Current Status of Cancer-Related Pain and Opioid use in South Lebanon: A Pilot Study

Fadi S Farhat 1 2Mohamed Tarabey 1Feras Chehade 3Tarek Assi 2Joseph Kattan 4

Affiliations

1Department of Hematology-Oncology, Hammoud Hospital University Medical Center, Saida, Lebanon.

2Department of Hematology-Oncology, Faculty of Medicine, Saint-Joseph University, Beirut, Lebanon.

3Department of Nuclear Medicine, Hammoud Hospital University Medical Center, Saida, Lebanon.

4Department of Hematology-Oncology, Hôtel-Dieu de France University Hospital, Beirut, Lebanon.

PMID: 33431363

Abstract

Objective: This study aimed to evaluate the patients and health providers’ (doctors and nurses) knowledge and understanding of the disease-related pain, and the perception of pain drugs (opioids) in South Lebanon.

Patients and methods: This was a pilot study conducted at different hospitals in South Lebanon among patients with confirmed cancer diagnosis and providers. Data was collected using patients’ and providers’ questionnaires.

Results: 43 patients and 42 providers were included. 22 (52%) patients were male. Nine (21%) patients were aware of their diagnosis and only 60% talked about their pain to their oncologist. Pain was not optimally controlled with 25 (58%) patients having uncontrolled pain and 18 (42%) patients having continuous pain. Morphine was negatively perceived with 55.8% of patients believing that morphine causes addiction and 59% taking pain medications only when the pain is maximal. This led to a 58% short duration control of intermittent pain. 60% of the providers were certain that cancer pain cannot be relieved by morphine while only 33% believed that morphine can cause complete relief. Addiction seemed to be the main obstacle for morphine use with 37 (89%) thinking that narcotics causes addiction and 51% considering morphine withdrawal if side effects appear. Finally, 30% suggested to discontinue morphine in the terminal stages of cancer.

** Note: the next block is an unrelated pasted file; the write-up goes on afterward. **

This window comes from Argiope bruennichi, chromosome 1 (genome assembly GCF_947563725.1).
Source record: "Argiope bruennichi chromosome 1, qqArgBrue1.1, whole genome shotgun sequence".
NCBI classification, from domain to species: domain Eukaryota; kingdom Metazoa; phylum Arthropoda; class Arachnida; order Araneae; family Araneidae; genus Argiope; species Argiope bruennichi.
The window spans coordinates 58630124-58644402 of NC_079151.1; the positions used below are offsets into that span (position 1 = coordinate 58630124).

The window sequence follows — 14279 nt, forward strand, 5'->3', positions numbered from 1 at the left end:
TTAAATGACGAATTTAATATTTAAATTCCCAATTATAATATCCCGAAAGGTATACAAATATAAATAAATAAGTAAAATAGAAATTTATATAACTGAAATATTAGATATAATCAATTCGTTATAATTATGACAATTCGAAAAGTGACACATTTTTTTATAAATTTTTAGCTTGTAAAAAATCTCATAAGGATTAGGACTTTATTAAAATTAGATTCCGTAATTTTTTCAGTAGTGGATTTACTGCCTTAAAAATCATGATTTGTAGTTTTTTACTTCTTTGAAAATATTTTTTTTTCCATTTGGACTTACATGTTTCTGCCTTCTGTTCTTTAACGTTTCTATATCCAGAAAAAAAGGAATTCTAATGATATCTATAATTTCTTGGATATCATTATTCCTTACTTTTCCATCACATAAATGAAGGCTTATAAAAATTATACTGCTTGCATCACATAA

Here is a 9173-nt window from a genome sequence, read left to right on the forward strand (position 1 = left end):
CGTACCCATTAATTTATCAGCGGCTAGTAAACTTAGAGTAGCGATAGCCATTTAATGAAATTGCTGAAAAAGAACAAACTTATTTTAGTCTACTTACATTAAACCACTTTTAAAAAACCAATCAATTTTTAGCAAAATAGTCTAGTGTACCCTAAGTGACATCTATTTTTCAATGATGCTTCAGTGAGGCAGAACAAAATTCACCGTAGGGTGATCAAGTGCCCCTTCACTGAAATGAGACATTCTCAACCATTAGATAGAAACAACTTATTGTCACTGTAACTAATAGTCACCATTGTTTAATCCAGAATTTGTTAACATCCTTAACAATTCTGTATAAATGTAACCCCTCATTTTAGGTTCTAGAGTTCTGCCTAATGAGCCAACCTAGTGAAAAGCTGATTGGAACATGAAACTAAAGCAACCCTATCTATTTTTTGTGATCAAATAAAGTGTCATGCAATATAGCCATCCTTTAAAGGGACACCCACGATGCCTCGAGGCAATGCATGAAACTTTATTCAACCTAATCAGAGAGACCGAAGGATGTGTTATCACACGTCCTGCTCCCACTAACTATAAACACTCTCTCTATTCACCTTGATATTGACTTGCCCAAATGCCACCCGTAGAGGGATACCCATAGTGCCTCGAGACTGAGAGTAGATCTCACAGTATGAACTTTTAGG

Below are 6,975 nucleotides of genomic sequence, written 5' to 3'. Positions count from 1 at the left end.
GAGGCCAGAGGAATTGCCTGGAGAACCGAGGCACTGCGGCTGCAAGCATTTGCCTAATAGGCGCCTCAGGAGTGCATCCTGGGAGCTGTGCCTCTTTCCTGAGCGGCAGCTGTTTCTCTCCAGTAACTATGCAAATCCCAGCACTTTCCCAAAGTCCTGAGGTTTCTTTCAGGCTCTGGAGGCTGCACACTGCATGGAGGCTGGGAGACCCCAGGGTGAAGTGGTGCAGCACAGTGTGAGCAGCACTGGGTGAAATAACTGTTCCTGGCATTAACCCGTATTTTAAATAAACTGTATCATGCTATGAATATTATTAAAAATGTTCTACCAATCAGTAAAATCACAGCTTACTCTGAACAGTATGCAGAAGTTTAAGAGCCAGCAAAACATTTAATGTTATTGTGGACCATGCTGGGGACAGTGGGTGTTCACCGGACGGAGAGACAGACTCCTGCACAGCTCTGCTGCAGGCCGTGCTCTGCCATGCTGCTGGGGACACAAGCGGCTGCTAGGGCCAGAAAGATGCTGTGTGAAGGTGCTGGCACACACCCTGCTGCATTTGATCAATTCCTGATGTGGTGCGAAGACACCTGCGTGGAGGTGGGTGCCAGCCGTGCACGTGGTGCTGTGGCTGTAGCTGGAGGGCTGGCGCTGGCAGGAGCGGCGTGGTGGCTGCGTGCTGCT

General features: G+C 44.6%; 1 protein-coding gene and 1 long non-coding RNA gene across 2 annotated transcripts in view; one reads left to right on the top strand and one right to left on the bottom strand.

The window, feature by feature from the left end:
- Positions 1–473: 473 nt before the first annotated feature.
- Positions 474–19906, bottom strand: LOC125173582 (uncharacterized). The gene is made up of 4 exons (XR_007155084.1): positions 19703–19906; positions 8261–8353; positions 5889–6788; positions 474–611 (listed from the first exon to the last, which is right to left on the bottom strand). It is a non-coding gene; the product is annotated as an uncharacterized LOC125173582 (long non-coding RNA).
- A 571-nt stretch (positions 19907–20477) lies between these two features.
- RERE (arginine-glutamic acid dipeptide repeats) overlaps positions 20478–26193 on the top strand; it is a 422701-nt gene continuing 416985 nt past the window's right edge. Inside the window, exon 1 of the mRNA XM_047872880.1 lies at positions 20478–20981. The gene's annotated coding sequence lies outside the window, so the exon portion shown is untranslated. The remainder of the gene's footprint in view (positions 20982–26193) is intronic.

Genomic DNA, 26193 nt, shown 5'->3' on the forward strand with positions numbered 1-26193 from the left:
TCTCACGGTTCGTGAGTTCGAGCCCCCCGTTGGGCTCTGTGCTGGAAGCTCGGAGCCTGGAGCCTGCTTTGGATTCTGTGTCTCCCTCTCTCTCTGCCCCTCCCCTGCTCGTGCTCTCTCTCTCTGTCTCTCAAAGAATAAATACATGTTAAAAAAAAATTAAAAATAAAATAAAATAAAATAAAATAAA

Discussion and conclusion: Major misconceptions in cancer patients are observed in the approach to antalgic treatment in our population. With good education, better knowledge and optimal palliative care units, misconceptions about opioids can be corrected with best management of cancer pain.